28 Feb 2014
• In a further concern for the unemployment rate, Qantas has announced plans to cut 5000 jobs (15% of its workforce) over the next 3 years in order to remain viable and improve its credit rating (which affects borrowing costs).
• Australian construction work fell in the 4th quarter of 2013. Private construction was weaker again slowing to the worst reading since 1st quarter of 2010. Public construction bounced higher after dropping to its lowest levels since mid-2009. Residential alterations and additions were strong, but off a very low base.
• US existing home sales fell 5.1% in January, much larger than expected. This continues the recent run of stagnating US housing sector data. A combination of higher mortgage rates, extreme weather, and low levels of inventory look to be the cause.
• The minutes of the Bank of Japan’s most recent policy meeting revealed that several of the bank’s board agreed that aggressive monetary policy (low interest rates and money printing) need not end in 2 years from April 2013, the original time frame set.
• Data in Germany showed the business climate had improved the most in over 2.5 years. German consumer confidence also rose to a 7 year high.
• Australian company reporting season is around two-thirds complete. Overall, results have been in line with expectations, with larger share price movements being the result of stock specific issues.
• The big miners, housing related stocks, discretionary retail, and stocks linked to the share market have performed well. Banks have been solid, with a mixed bag from mining services.
• Company reporting results this week included wins for Ramsay Health Care, Flight Centre, Sydney Airport, with Crown, IAG, NAB, Caltex, Lend Lease in line with expectations. Missing expectations were Santos, AGL Energy, and IOOF. QBE was a miss, but overall result looked positive going forward.
• Shell sold its Australian downstream assets (refining, fuels, chemicals, brand licencing and distribution in Australia) to Swiss based Vitol, a Dutch owned multi-national energy trading company.
• European markets were gripped by the social unrest and political events in Ukraine. A power play is now ensuing between Russia and the US/European Union. Assistance is needed on all sides if Ukraine is to rebuild.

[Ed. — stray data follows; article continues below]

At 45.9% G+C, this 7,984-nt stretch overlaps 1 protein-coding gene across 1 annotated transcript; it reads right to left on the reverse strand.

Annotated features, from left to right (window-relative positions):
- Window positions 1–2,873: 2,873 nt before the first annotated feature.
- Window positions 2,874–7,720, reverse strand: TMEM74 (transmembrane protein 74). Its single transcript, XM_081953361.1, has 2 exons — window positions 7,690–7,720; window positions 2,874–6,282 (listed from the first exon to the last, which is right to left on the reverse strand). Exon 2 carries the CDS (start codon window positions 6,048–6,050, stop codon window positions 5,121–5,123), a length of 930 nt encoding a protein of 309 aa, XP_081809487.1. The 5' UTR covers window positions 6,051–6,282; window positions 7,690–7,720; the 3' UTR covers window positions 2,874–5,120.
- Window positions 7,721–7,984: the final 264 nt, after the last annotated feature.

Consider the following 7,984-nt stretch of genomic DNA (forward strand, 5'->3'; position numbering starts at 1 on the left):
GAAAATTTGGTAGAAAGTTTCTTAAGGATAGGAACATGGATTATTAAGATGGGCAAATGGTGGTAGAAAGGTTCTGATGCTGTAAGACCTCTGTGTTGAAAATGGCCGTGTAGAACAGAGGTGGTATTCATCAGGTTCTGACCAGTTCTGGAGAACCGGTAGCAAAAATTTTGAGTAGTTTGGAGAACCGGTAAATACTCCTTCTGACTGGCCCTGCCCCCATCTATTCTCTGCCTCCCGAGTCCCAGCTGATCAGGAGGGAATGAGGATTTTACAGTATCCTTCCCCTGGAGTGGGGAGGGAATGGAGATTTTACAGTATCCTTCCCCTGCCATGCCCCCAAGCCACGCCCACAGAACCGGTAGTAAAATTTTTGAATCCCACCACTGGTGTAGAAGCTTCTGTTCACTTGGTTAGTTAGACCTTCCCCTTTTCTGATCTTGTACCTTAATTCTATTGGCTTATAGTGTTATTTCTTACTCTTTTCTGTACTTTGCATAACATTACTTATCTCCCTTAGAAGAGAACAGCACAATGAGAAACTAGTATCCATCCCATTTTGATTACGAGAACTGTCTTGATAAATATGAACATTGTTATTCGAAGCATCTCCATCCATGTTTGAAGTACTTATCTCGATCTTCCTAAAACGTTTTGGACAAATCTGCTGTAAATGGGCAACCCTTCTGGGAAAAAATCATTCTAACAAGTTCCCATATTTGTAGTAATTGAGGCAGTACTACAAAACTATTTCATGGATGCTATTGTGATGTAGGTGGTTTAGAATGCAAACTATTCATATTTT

• European stocks did hit a 6 year high earlier in the week, taking the lead from the US, where the equity market continues to rise.
• The iron ore price has been falling hitting a low of $120 per tonne, which is its lowest level since July 2013.
• China’s currency had its biggest fall in more than a year. This was against a steadily rising currency over the past few years. The fall was speculated to be the actions of the Bank of China trying to restore some volatility in the currency to ensure hot money doesn’t continue to find its way into China.
• It now appears likely that PM Tony Abbott will go to the next election promising spending cuts to health and education as part of the government’s long term strategy to balance the budget. Key is a reduction in the rate of spending growth in the longer term so that the deficit and borrowings don’t balloon further.
• Political developments in Ukraine and Italy continued. Ukraine issued an arrest warrant for its deposed President and appealed for $35 billion in aid from Western countries. The new Italian PM won his first confidence vote in parliament pledging to cut labour taxes, free up funds for investment in schools, and pass vast reforms to spur the sagging economy.
• Australia hosted the G20 summit this week which appears to have gone down very well both locally and globally. Finance ministers and central bank chiefs from the nations represented (covering 85% of the world’s economy) have vowed to implement policies to boost the world economy by more than $2 trillion over the coming 5 years. These meetings usually end with no agreement or clear outcome, so we’ve done very well in our hosting duties.